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R&R for Beslan survivors

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Survivors of the Beslan school terror attack sing songs during a meal in the Ronald S. Lauder Foundation/American Jewish Joint Distribution Committee's summer camp in Szarvas, Hungary, on June 8. (Ruth Ellen Gruber)

Survivors of the Beslan school terror attack sing songs during a meal in the Ronald S. Lauder Foundation/American Jewish Joint Distribution Committee’s summer camp in Szarvas, Hungary, on June 8. (Ruth Ellen Gruber)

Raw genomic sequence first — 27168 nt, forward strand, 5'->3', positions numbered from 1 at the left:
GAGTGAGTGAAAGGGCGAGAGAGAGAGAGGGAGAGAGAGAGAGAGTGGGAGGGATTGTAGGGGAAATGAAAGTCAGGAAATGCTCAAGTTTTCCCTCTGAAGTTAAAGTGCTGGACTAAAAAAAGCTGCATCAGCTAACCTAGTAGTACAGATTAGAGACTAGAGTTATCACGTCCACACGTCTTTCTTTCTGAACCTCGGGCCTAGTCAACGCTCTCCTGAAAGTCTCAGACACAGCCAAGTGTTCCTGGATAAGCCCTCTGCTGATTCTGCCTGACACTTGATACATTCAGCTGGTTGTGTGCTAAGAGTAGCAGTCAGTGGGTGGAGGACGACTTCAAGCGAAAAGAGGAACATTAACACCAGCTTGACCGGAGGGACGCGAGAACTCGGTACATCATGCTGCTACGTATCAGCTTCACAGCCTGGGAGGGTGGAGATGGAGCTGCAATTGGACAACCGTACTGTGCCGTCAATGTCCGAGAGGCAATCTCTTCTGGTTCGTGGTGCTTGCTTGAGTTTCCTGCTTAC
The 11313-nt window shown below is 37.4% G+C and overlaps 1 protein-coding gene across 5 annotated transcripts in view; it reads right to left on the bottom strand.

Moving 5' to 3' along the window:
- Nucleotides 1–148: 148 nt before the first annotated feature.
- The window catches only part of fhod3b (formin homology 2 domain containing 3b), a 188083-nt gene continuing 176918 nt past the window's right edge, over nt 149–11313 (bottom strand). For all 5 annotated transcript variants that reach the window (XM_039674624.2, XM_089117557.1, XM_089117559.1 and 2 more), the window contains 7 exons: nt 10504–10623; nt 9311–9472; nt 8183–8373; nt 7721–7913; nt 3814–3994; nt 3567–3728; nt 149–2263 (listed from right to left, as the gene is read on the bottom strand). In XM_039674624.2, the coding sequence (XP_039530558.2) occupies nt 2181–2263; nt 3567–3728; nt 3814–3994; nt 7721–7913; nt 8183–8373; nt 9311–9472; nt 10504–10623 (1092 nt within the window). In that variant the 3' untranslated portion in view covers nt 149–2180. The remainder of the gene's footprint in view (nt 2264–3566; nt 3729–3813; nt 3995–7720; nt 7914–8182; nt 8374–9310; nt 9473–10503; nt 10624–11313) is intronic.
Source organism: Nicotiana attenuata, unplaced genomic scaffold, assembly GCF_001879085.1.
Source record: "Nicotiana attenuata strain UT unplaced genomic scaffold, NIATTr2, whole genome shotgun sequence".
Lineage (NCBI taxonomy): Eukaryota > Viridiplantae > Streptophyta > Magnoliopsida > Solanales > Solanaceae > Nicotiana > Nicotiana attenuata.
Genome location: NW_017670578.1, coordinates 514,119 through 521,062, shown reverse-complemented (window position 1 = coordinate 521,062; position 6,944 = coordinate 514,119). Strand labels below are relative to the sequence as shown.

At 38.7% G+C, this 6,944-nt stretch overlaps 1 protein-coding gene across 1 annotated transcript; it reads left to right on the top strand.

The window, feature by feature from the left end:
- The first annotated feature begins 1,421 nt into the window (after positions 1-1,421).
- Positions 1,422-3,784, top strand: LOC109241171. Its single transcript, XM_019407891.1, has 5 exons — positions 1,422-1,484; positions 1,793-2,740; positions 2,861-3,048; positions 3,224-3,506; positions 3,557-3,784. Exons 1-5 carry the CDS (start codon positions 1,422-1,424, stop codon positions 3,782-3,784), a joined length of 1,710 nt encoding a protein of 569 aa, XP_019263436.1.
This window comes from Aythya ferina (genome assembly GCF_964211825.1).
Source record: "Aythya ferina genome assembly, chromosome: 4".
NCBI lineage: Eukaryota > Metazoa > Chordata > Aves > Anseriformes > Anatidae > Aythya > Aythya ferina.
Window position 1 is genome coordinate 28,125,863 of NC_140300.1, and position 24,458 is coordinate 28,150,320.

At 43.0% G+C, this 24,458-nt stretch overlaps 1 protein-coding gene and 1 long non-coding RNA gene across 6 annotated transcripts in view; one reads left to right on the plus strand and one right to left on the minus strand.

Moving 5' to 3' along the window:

SZARVAS, Hungary, June 15 (JTA) — In T-shirts, jeans and sneakers, the children chowing down on kosher chicken in a brightly decorated dining hall looked like kids at any other Jewish summer camp. They clowned a little, linked arms and swayed to after-lunch songs and cheered when a teenaged girl was hoisted on a chair to celebrate her birthday. But these kids were different. The 75 boys and girls were survivors of the bloody terrorist siege and massacre last September that took the lives of more than 300 people at a school in the town of Beslan, in southern Russia. Aged 7 to 18, most of the kids had lost a brother, sister or parent in the carnage, and many had themselves suffered serious injuries during the three-day ordeal. None of them was Jewish, and few even knew anything about Jews or Judaism. But thanks to the initiative of one of Russia’s two chief rabbis, Adolf Shayevich, they were brought to Hungary this month for a week of rest and recuperation at the Ronald S. Lauder Foundation/American Jewish Joint Distribution Committee International Jewish Summer Camp at Szarvas. Hosted by the JDC, they participated in a specially designed program that integrated traditional summer camp activities such as sports, arts and crafts and informal education with ongoing post-trauma therapy. “We are trying to make them feel normal again,” said Sasha Piatigorsky, program director of the Moscow Jewish Religious Community, who accompanied the children and helped coordinate their stay. “The best thing that happens is when they smile.” The children don’t want to talk about what happened during the siege, he said, but they’re still coping with its aftermath. “They behave normally and feel good, but sometimes you will see them crying for no reason,” he said. “And some of the girls don’t smile, because they lost their teeth in the attack.” The Beslan crisis erupted on Sept. 1, 2004, the first day of school, when terrorists stormed the school and took more than 1,000 people hostage, including students, parents and teachers. They wired the building with explosives, murdered some of the hostages and herded hundreds more into a gymnasium, where they were held under appalling conditions. The siege ended in a bloody shootout that left at least 330 dead, more than half of them children. The Szarvas trip was part of a broader program called Jewish Families for the Benefit of the Children of Beslan, which was initiated soon after the massacre by KEROOR, the Congress of Jewish Religious Organizations and Communities of Russia. JDC’s involvement is part of its ongoing nonsectarian programs, which have included coordinating visits to Beslan by Israeli trauma specialists. “This represents a big mitzvah that we, the Jewish people, are doing not just for others, but for ourselves,” Jorge Diener, JDC country director for Hungary, said as he listened to the children singing songs after lunch in the dining hall. “It’s just amazing to me, given all the history, to hear these kids singing in Russian, in a Jewish camp, in Hungary. It makes me hopeful that we can overcome the past,” he said. Piatigorsky said arrangements for the trip to Szarvas had been underway for months. “After meeting with people in Beslan we realized that the main thing the children needed was to be in a safe place, where they can feel that there are more good people than not-so-good people in the world,” he said. “And from our point of view the best place in the world that can show kids that there is such a place and that there are people like this is Szarvas.” The largest Jewish camp in Europe, Szarvas opened in 1990 and now hosts about 2,000 children from dozens of countries each summer. Owned by the Ronald S. Lauder Foundation and operated by the JDC, it has developed rich programming, infrastructure and a trained professional staff. Piatigorsky himself worked for several years as a madrich, or counselor. Funding for the trip came from a variety of sources, including donations from some 250 Jewish families in Russia. Several Russian singers cut a special CD, which was sold to raise money for the trip. The children traveled to Szarvas by train — two days from Beslan to Moscow, and another two days from Moscow to Hungary. Many already had been hosted on rest-and-recovery stays by individuals or charity operations in other countries, but none had had a structured camp experience that kept them busy mentally and physically. Each day in Szarvas, the children took part in a range of activities that taught them about different cultures and countries, from Japan to Egypt to Israel. “I loved the Japanese evening,” said Marina, 14, who was sporting big hoop earrings. “I feel much safer here, and am finding many friends,” she added. “It helps me forget what happened.” Ina, 16, agreed that the week at Szarvas was helping her cope. “I wish no kid anywhere in the world would even see what we saw,” she said. “Szarvas is making me feel much more comfortable and to realize that life can go on. Here, we are not thinking about what happened there.” Rita Kusova, an adult leader who accompanied the children, agreed that the combination of physical and mental stimulation at Szarvas, and the structured programming, were extremely beneficial to the children. “It’s helping them get healthy again, not with medicine but with programs and rehabilitation,” she said. She said going back to school next fall would be a big hurdle for the kids. “This will be very, very problematic for the kids — and it will be very difficult, too, for the whole city,” she said. “Sept. 1 will be a memorial day. Two new schools have been built, and just one wall of the old school will be preserved as a memorial.” Kusova, like the children, had virtually no knowledge or contact with Jews or the Jewish world before the trip. “Now I hope that we can keep the connection and broaden it,” she said. “Because we really feel that we’ve known each other for a long time. We feel like family now and we don’t want to lose the connection.”